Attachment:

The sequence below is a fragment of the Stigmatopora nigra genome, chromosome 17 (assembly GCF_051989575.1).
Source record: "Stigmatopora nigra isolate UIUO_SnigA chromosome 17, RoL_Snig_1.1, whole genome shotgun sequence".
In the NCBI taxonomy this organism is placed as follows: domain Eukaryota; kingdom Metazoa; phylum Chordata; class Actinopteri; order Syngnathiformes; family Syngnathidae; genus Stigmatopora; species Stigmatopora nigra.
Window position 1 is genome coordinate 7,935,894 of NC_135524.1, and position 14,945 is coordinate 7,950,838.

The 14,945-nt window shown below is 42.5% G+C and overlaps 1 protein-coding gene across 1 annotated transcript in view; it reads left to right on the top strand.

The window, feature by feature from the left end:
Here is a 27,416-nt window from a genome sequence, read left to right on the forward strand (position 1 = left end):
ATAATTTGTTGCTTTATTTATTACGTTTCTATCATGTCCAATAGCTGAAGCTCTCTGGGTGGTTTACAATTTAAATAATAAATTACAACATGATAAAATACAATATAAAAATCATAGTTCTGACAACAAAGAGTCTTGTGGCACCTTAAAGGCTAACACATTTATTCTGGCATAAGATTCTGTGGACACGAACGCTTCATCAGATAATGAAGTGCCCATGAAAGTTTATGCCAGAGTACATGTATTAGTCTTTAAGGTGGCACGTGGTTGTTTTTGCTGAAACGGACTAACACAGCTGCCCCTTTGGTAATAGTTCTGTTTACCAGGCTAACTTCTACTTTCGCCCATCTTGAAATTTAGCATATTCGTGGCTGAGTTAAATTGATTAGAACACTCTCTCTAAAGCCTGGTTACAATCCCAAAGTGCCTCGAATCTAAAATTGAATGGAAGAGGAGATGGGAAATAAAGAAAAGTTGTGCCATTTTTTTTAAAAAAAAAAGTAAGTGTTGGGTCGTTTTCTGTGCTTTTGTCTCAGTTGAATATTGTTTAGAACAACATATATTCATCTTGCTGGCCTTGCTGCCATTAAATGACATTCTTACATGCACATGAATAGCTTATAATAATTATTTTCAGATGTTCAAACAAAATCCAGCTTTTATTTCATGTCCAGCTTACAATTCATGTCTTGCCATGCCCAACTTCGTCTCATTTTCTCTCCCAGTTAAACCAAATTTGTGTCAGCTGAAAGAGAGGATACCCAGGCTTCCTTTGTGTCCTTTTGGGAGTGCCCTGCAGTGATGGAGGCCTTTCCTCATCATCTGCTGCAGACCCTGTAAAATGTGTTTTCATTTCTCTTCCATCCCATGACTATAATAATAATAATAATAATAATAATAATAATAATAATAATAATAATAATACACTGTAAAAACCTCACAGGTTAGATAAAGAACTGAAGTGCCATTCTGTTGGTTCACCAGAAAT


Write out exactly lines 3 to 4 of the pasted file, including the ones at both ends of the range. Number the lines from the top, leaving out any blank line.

In the NCBI taxonomy this organism is placed as follows: domain Eukaryota; kingdom Metazoa; phylum Chordata; class Actinopteri; order Syngnathiformes; family Syngnathidae; genus Stigmatopora; species Stigmatopora nigra.
Window position 1 is genome coordinate 7,935,894 of NC_135524.1, and position 14,945 is coordinate 7,950,838.